Comic book fans and professionals were shocked by the news that DC Comics had dismissed Gail Simone from “Batgirl.” The news was first broken by Bleeding Cool and then confirmed on Twitter by Simone herself.
“On Wednesday of last week, new Batgirl editor Brian Cunningham informed me by email that I was no longer the writer of Batgirl. It is baffling and sad, I will probably have a statement later today or maybe tomorrow. But I want to give huge, huge thanks to the other creators in the bat-offices, and editors Bobbie Chase and @yourpallsmitty, champions all. And the biggest thank you of all to you guys for supporting this book so hugely and making it a commercial and critical success. I honestly don’t have the words right now to thank you all. I’m pretty choked up and it’s all gratitude, not bitterness. I am very proud of what we accomplished with Batgirl and it was an honor to get to write Barbara Gordon again. Love that dame.”
Before I start my commentary, I should preface it by saying that I was born without legs and have used a wheelchair my entire life.
In 2011, DC Comics launched “The New 52” that would change years of continuity. One of the biggest changes was that Barbara Gordon (aka Batgirl/Oracle) would regain the ability to walk. Upon learning the news, I have to be honest, I felt insulted. You see, there aren’t too many disabled heroes in comic books or any other medium in general. It’s hard for non-disabled people to really understand, but disabled people are routinely dismissed, overlooked, and pitied on a daily basis. I felt like this was going to be another instance of someone saying, “You don’t matter. No one cares about your wheelchair.”
Anyways, time goes on and “Batgirl” began its monthly publication cycle. I picked up a copy and read it, then kept reading it, and it became one of my most anticipated comics each month. I didn’t realize it at the time but Simone helped me process some of my own emotions, maybe not directly but through Batgirl.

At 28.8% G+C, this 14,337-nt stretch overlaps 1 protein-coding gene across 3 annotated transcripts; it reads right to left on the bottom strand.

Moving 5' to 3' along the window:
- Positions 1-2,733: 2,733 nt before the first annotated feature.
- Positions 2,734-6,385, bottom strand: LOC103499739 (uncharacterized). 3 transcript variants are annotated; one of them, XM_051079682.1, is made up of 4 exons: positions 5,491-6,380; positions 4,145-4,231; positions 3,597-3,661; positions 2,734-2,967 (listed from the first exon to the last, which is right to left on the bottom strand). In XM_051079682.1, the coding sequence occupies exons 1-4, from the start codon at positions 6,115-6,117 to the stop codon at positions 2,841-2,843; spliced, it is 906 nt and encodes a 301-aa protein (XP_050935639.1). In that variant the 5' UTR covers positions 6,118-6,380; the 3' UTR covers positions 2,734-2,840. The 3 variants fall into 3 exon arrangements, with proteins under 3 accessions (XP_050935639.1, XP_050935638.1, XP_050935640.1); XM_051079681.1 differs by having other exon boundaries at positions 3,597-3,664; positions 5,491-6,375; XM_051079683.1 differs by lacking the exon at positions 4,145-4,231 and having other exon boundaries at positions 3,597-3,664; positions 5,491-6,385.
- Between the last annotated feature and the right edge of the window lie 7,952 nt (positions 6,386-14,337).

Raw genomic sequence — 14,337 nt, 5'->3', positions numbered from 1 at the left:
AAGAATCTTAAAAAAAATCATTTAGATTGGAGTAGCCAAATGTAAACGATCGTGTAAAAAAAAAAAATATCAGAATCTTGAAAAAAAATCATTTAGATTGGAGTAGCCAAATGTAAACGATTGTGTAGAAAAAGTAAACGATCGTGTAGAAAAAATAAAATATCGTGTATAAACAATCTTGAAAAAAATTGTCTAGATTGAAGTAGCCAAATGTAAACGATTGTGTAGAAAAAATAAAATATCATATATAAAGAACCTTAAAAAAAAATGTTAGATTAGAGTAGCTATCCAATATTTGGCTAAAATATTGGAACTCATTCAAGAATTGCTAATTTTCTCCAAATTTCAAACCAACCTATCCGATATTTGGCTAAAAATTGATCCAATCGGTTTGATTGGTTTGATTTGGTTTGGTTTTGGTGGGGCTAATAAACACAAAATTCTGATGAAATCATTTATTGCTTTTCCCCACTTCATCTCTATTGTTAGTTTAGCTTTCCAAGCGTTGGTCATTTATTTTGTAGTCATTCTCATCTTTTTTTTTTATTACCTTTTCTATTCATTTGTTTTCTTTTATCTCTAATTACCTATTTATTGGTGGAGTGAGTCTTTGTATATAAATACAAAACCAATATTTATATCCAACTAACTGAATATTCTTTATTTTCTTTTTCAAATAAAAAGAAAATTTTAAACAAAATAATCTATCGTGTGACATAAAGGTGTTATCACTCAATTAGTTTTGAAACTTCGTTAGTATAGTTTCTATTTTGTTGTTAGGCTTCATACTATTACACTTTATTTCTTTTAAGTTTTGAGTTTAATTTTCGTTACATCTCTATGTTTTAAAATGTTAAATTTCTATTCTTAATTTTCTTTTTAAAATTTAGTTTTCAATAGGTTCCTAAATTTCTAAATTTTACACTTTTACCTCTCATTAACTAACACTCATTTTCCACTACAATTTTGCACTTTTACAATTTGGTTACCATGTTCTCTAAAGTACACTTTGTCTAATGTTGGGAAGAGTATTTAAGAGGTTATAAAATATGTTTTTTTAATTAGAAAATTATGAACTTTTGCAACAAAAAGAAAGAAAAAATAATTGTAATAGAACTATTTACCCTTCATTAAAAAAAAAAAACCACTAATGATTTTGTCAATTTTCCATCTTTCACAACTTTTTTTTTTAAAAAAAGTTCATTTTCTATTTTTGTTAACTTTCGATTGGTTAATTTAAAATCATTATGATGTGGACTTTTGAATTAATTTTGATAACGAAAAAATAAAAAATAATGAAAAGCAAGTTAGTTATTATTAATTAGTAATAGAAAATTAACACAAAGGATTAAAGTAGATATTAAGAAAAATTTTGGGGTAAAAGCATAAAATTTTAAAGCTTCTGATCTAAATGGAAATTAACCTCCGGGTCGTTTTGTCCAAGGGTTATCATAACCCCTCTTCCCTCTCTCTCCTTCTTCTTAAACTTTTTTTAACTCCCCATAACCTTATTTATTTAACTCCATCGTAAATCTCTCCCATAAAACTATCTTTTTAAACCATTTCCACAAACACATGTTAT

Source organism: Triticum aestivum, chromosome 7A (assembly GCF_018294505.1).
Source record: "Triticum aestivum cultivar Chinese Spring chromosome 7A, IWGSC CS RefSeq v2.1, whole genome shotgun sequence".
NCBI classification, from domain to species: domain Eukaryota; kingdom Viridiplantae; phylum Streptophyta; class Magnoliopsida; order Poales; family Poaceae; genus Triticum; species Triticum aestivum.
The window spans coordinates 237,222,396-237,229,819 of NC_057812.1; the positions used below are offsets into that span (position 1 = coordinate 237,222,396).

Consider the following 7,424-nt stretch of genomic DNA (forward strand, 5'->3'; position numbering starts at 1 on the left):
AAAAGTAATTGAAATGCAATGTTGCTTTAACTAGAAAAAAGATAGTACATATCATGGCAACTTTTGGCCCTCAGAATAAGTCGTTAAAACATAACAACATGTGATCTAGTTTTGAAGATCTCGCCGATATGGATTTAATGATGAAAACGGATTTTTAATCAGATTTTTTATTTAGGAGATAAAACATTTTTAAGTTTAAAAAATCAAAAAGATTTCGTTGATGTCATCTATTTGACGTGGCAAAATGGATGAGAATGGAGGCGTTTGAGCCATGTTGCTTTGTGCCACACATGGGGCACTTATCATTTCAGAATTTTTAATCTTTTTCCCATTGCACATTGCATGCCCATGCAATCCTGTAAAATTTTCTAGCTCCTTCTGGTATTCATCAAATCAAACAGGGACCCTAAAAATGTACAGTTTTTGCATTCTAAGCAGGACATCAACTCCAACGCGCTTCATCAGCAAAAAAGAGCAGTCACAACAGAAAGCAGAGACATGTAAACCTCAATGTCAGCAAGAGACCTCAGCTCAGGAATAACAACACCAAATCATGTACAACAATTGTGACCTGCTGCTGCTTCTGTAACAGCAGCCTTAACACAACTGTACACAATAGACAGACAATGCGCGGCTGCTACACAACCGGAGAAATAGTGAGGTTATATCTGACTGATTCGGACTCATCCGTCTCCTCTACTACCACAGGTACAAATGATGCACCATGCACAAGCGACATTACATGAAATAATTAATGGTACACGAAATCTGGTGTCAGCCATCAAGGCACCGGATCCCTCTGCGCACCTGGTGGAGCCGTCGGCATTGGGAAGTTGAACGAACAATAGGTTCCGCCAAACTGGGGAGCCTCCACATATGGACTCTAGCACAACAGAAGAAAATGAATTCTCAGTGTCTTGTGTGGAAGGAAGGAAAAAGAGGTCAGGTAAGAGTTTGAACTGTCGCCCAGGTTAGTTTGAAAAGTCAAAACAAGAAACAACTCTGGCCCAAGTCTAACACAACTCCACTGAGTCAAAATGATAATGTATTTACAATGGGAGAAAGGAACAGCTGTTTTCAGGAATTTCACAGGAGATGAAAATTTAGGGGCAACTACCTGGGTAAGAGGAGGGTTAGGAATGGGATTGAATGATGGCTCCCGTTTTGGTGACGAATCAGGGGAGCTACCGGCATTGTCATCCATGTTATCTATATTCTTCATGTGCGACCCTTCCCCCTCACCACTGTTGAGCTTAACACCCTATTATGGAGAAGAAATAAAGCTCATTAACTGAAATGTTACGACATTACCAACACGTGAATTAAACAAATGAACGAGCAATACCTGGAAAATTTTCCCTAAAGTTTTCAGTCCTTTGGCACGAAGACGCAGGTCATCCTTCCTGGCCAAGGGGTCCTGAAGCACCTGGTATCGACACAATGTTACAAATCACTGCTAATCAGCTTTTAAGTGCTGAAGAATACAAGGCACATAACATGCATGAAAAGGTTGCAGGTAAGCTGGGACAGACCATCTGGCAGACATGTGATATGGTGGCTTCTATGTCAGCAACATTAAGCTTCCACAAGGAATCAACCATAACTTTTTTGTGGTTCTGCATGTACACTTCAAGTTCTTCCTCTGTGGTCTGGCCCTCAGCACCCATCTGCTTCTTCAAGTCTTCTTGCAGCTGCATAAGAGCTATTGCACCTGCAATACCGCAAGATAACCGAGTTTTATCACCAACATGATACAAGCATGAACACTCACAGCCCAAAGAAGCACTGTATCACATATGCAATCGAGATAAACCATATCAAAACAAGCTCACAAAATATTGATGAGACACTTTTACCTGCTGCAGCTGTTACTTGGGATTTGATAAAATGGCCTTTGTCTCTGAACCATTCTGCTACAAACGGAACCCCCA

It’s tough living your life in a wheelchair. No one denies that. But if you offered me a magic pill that would fix my body for me, I’m not sure I would take it. Being disabled is a part of me. It is a part of my identity, my personality, and my temperament. Because of it, I have been pitied, made fun of, and denied jobs. But I also have learned integrity, toughness, and found true friends. I don’t know if I would want anyone to take that away from me.
In “Batgirl” #4, the very first panel is Barbara Gordon sitting in her wheelchair. She feels guilty for abandoning her previous life. All those experiences, all those life lessons and she literally walks away from them. She struggles with being newly abled in the same way someone struggles with being newly disabled. Until that issue, I was leery, but then I saw Barbara constantly unable to let go of her past. She couldn’t just abandon something that was an enormous part of her. Her disability still mattered and she wasn’t naïve enough to dismiss it.
From that issue on, I felt safe in Simone’s arms. She “got it.” She didn’t use Batgirl’s inability to walk as a cheap plot point. Simone wrote a character that struggled to move forward because she was weighed down from years of hurt, unfairness, and frustration. A character determined to move forward because there is no reward for dwelling on injustice.
I loved Gail Simone’s run on “Batgirl” and I am genuinely saddened that she won’t be penning the title anymore. The way DC chose to handle Simone’s dismissal from the title was unprofessional. But the decision has been made and there is no going back. All I can do now is offer Simone my gratitude for portraying disability so well and hope that other writers use her works as a lesson.
Sometimes the only way to deal with something is to simply move forward. Batgirl would.